Because of this, I have two things I can do at night that don't involve something illegal or deeply frowned upon by the local authorities... eat and drink. So this evening I decided to go have some yummy Cappellacci di Zucca from Il Fornaio. And the only thing better than the food tonight was the view, because there was a really cute girl at the table next to mine. Seriously cute. I totally started falling in love with her as I was eating my breadsticks. At least I was falling in love with her until she opened her mouth to have a bite of her pasta... and never closed it again.
GACK!! SHE CHEWS WITH HER MOUTH OPEN!!
Gross! First I was happy that she was there, but then I was disgusted that she was there... nobody wants to see some bitch smackin' away on their dinner like that while they try to eat.
Oh well. Despite the rain, it's actually kind of a nice evening out. As I looked out over the deck, a ferry boat was passing by...
One more day. Cannot... keep... eyes... open... must... have... sleep...
Posted on Tuesday, December 5th, 2006
The refrigerator in my room makes noise that keeps me up at night, so I unplugged it and decided to leave my leftover pizza in the car. I expected that the pizza would stay cool... I did not expect that it would be frozen solid. The good news is that I was able to reheat my pizza for breakfast by setting the box on the dashboard of my rental car and turning the defroster on. 23 minutes on high thaws out and warms up a couple slices of Pizza Hut "Thin-n-Crispy" quite nicely. Breadsticks are thicker, and required 35 minutes. Breakfast is served.
In-between jobs, I decided to take out my new Canon
Time to visit the beautiful Milwaukee Museum of Art.
I haven't been there since they remodeled years ago, and this was just the excuse I needed.
The review that follows is in-depth but not exhaustive. I've put the full text in an extended entry in the event that people find photos of art and camera talk to be boring.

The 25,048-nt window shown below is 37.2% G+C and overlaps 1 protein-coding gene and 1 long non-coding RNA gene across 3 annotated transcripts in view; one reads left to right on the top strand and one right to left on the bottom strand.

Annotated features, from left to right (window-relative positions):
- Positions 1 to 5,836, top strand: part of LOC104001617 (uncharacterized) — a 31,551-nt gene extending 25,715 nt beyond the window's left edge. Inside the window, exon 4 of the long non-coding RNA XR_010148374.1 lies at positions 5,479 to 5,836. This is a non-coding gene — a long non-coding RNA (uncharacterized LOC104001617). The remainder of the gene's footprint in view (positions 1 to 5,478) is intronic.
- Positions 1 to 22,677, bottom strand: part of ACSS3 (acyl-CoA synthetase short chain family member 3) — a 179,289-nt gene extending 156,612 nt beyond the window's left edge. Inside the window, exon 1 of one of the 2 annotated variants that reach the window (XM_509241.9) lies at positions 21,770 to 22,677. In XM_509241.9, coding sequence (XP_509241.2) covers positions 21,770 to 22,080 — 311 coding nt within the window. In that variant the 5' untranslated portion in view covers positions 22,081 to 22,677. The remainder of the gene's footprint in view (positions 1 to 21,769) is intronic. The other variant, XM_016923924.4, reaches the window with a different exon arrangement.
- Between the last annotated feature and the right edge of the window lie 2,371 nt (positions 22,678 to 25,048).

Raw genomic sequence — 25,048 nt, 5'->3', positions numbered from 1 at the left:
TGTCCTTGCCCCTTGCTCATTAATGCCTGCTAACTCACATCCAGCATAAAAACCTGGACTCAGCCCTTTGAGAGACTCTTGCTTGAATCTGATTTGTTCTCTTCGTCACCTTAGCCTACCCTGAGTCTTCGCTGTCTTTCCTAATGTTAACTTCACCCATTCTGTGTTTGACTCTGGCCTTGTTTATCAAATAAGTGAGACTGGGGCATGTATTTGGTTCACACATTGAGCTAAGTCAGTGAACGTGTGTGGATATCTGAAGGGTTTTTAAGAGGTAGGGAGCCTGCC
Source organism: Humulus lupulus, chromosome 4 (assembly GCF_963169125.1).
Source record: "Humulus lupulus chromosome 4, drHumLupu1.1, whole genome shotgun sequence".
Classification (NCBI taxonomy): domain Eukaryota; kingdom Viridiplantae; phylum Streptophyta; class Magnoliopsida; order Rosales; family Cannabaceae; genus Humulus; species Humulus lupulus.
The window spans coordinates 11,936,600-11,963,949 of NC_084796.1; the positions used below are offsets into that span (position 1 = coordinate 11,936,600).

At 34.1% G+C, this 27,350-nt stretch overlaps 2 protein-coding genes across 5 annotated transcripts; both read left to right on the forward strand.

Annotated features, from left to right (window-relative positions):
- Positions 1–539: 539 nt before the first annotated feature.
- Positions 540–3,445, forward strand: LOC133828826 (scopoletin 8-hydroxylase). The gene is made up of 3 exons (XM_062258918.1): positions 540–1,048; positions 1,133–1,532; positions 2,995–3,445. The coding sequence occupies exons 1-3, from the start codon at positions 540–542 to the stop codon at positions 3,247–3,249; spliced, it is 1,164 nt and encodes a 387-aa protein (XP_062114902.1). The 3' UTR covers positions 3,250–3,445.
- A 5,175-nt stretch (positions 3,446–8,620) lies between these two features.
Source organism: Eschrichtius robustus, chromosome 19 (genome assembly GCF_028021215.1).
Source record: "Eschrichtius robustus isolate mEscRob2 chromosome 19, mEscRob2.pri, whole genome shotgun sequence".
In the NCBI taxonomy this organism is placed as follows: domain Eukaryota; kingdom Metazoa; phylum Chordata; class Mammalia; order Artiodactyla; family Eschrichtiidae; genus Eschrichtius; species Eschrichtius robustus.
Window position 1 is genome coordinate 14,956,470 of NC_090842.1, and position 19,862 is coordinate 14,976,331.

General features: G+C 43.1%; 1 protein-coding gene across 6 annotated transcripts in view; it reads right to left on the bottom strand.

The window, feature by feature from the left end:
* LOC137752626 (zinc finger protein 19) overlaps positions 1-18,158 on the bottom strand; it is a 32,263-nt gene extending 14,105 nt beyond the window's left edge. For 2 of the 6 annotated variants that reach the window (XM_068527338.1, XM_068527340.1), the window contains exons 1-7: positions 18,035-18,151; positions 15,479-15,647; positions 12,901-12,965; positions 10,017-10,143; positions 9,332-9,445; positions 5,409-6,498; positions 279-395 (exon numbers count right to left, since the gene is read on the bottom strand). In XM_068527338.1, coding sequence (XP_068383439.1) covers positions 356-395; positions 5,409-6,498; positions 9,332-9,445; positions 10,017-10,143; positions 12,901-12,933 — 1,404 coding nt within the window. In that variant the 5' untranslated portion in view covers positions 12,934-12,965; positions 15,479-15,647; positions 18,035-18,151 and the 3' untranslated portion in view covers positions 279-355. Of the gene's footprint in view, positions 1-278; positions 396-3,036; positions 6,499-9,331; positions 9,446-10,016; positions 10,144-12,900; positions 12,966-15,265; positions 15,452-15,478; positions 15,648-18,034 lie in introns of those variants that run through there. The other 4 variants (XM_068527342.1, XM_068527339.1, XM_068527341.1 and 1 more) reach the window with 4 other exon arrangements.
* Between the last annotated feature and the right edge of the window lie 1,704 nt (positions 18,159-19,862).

However, if you are looking for info on a pretty darn good compact camera, then by all means read onward...→ Click here to continue reading this entry...
Posted on Tuesday, December 19th, 2006
I love panoramic photography, but the cameras required to take good panorama shots are really expensive... $3500 minimum. About the only affordable option open to me is to take a bunch of pictures and then stitch them together using Photoshop or some other utility. The problem is that the results are never that great. Things never quite match up and you end up with Frankenstein-type collages that won't fool anybody...
Even worse, every time you want to make a pano in Photoshop, you have to fire up the "Bridge" application which sucks ass. And even with "advance blending" and all the other stuff turned on, you still end up with a composite that has mismatched buildings and poor blending (which is kind of hard to see when I shrink it down)...
The new Photoshop CS3 Beta has an incredible new panorama stitcher that does an amazing job without the need to fire up Bridge. Not only does it warp and stretch to get really accurate edge matches, but it also shifts the color to make everything blend beautifully (even when viewed at full-resolution). It has me going through all my old photos to see how they stitch up...
Chicago Skyline, Illinois
Harbor in Reykjavik, Iceland
Bryce Canyon, Utah
Bryce Canyon, Utah
Bryce Canyon, Utah
Goblin Valley, Utah
Goblin Valley, Utah
In fact, the stitching abilities built into Photoshop CS3 are so mind-boggling cool and easy that I find myself looking at the world as a series of panoramas. I can't wait to take more of them.
New Photoshop is fun.
In totally unrelated "new" news... I received an email alerting me to new DVD releases that had The NEW Adventures of He-Man on the list. This puzzled me greatly, because I never knew that there were any NEW adventures of He-Man. After some serious Google investigation, I discovered that there was indeed a second series way back in 1990.
But look what they did to the poor bastard...
What the f#@% happened to his tan?
You can't be having no pasty-ass He-Man!
Despite the totally butch name and kick-ass physique, He-Man has never been a particularly macho dude. Maybe it was the little pageboy haircut or something. But he was tan. Now they've taken that away from him. And it's not like a ponytail and hot-pants did anything to up the testosterone quotient. He-Man looks like he's starring in a gay pirate movie.
This is just sad.
Not that there's anything wrong with gay pirate movies. It's just that He-Man shouldn't be starring in them.
Unless He-Man actually is gay, in which case I feel I owe him an apology or something. Maybe new He-Man is just being who he really is? He's out, he's proud, AND he's got the Sword of Power?
Just don't tell me that he's f#@%ing Skeletor, because that I could not take.
Posted on Saturday, December 23rd, 2006
I've just turned on the television. The Sound of Music is playing and Julie Andrews is singing about how once a woman is married she becomes her husband's property. This movie must have been filmed back in the good old days when you could own a woman outright. Given most of the women I know today, this is a pretty funny concept.
A foot of snow was unexpectedly dumped on us overnight. I only realized it when I heard a snowplow scraping by at the utterly ridiculous hour of 7:00am. But, by the time I left at 10:00, the sun was shining through a brilliant blue sky...
Sure, the snow makes driving a total disaster, but it sure looks pretty.